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Study Guide

Fluid Mech 3

Sem 2 2014

Study Guide Fluid Mech 3 Sem 2 2014 Department of Mechanical Engineering Study Guide for FLUID

Department of Mechanical Engineering

Study Guide for



Qualification: N.Dip: Mechanical Engineering


Date Revised: July 2014 Revised by: David van Wyk

Study Guide

Fluid Mech 3

Sem 2 2014

Name of Lecturer:

David van Wyk


S5 Level 3, Steve Biko Campus


ext 2373



Consultation Times:

To be confirmed

1. Welcome

This is the second course in Fluid Mechanics, and in it we will be looking at refining and extending your understanding of the subject.

2. Introduction

Instill more advanced concepts of fluid mechanics of incompressible Newtonian fluids, by building on foundations laid in Fluid Mechanics II. Become familiar with industrial plant and equipment involved in such operations, enabling learners to become functional in the market place.

3. Outline

The course is presented in the form of lecture/tutorial periods, augmented by laboratory practical sessions. The lecture/tutorial periods are also used to discuss queries relevant to the sections being covered. The purpose of practicals is to gain insight into practical fluid mechanics applications in the Fluid Mechanics Laboratory.

4. Assessment

Two test marks and the practical mark are necessary to obtain a Class Mark. If both Test 1 and Test 2 were written, the make-up-test is not written:

Class Mark (%) = 0.4 x Test 1 mark (%) + 0.4 x Test 2 mark (%) + 0.2 x prac mark (%)

The tutorials consist of a question done at the end of section, to be handed in and marked in class.

The Class Mark must be 40% or greater to permit the learner to write the final examination.

Final Mark (%) = 0.4 x Class Mark (%) + 0.6 x Examination Mark (%)

To pass, a minimum Final Mark of 50% must be achieved, but with a minimum Examination Mark of 40%. To be able to write the supplementary examination subject, a minimum Final Mark of 45% must be achieved.

The test dates are:

Test 1 – Wednesday 20 August Test 2 – Wednesday 1 October Makeup – Wednesday 8 October

Study Guide

Fluid Mech 3

Sem 2 2014

4. Textbook and Additional Resources

The following book is the prescribed textbook:


MEYER C., 1995, Applications of Fluid Mechanics. CFM Pubs. (621.2 MEY)

This will be handed out to students during the first week.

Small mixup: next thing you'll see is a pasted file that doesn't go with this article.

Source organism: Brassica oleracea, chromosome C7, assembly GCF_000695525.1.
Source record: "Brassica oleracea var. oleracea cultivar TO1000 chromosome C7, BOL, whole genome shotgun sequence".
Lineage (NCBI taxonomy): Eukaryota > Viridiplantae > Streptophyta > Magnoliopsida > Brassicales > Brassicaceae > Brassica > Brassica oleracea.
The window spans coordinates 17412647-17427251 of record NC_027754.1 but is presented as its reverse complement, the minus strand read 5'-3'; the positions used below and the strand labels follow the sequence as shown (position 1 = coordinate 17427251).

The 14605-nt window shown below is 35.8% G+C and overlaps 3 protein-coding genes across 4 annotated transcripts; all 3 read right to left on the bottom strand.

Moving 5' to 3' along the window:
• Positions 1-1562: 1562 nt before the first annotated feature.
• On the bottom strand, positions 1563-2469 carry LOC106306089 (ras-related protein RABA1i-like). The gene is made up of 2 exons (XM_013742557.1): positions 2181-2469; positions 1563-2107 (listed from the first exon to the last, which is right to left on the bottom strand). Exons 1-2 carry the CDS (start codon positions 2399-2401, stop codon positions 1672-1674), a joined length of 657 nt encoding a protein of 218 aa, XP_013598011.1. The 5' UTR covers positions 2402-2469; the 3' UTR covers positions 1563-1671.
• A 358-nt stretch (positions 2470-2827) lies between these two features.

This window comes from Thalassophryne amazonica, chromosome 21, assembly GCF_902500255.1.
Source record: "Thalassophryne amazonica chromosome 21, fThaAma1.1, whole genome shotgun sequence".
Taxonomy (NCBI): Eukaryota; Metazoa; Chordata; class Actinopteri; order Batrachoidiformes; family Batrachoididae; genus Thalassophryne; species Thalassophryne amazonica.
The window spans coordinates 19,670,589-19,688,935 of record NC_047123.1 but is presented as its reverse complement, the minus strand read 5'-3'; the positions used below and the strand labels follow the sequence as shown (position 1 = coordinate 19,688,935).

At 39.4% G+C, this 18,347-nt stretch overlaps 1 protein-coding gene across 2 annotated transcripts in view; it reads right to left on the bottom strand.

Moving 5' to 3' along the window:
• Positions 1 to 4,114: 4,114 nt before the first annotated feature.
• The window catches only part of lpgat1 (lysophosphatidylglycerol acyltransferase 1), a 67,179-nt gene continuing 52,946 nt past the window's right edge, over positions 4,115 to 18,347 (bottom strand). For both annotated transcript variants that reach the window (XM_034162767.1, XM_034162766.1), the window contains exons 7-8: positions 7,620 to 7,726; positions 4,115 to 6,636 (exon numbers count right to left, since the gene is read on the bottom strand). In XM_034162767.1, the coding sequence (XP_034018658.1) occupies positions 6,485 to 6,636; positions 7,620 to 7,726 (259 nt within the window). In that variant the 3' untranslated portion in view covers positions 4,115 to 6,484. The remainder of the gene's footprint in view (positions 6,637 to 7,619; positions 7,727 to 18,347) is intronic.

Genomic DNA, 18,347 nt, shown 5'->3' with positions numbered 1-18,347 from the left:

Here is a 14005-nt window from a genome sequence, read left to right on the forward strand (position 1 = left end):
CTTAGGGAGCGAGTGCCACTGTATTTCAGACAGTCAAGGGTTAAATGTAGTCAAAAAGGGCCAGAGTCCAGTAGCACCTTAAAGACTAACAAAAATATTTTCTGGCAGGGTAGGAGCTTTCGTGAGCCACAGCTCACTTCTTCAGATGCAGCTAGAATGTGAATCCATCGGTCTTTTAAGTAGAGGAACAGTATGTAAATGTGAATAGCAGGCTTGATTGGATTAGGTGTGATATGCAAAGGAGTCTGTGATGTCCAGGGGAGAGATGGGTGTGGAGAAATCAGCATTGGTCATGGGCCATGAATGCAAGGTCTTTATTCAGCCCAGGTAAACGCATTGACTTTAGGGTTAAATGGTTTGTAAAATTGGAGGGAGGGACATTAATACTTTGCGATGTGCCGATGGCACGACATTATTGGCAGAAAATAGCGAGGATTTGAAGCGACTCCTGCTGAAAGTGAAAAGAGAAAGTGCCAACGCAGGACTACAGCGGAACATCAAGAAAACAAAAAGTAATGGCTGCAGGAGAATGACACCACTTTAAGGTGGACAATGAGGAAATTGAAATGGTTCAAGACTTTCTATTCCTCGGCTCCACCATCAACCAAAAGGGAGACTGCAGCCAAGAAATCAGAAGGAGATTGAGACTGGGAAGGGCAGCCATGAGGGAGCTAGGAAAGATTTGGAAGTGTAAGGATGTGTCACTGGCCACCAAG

The following list of books may be used as reference material and for supplementary reading:

DOUGLAS, 1986, Solving Problems in Fluid Mechanics Vol 1 & 2 Longman (620.106 DOU) SAYERS, 1992, Fluid Mechanics – an Intro Oxford University Press (620.106 SAY)

The library also contains various other references, dealing with fluid mechanics topics.

The course has a website – go to http://dutmoodle.dut.ac.za/moodle and follow the links to Mechanical Engineering. This website will be updated regularly with information for the course, so please check it whenever possible.

5. Practicals

Students will be advised at the beginning of the semester as to when they will be conducting the practicals. Due to the nature of the course, the relevant sections of theory may not have been covered in class at the time of attending a practical. The onus is on learners to read the practical manual for the practical, which will be handed out at the beginning of the semester, in order to gain understanding of the practical. A copy of the raw data for the practical must be handed in to the laboratory technician before leaving the practical session. The practical laboratory is located at S5, Level 01, Steve Biko Campus.

Practical Report

After completion of a practical, a laboratory report must be prepared. This involves performing necessary calculations, spreadsheet presentations and graph plotting where necessary. The lab report must include raw data, specimen calculations for one set of readings, interpretations, conclusions and recommendations. The reports shall be handed in no later than 7 days after the practical has been performed unless otherwise notified. The report must be submitted electronically to fluidmech3dut@gmail.com . A hard (paper) copy is only required when asked for. The email subject line must be in the following format:

Group No; Practical; Date performed

And the body of the email should include the names and student numbers of the group members. The document should be in Microsoft Word format, either .doc or .docx format. The filename must be in the form of GroupNo- Practical-DatePerformed.doc (e.g. Group4-Bernoulli-4April.doc). Emailed reports not in this format will not be accepted. You will be required to sign a declaration form saying that the work is all original.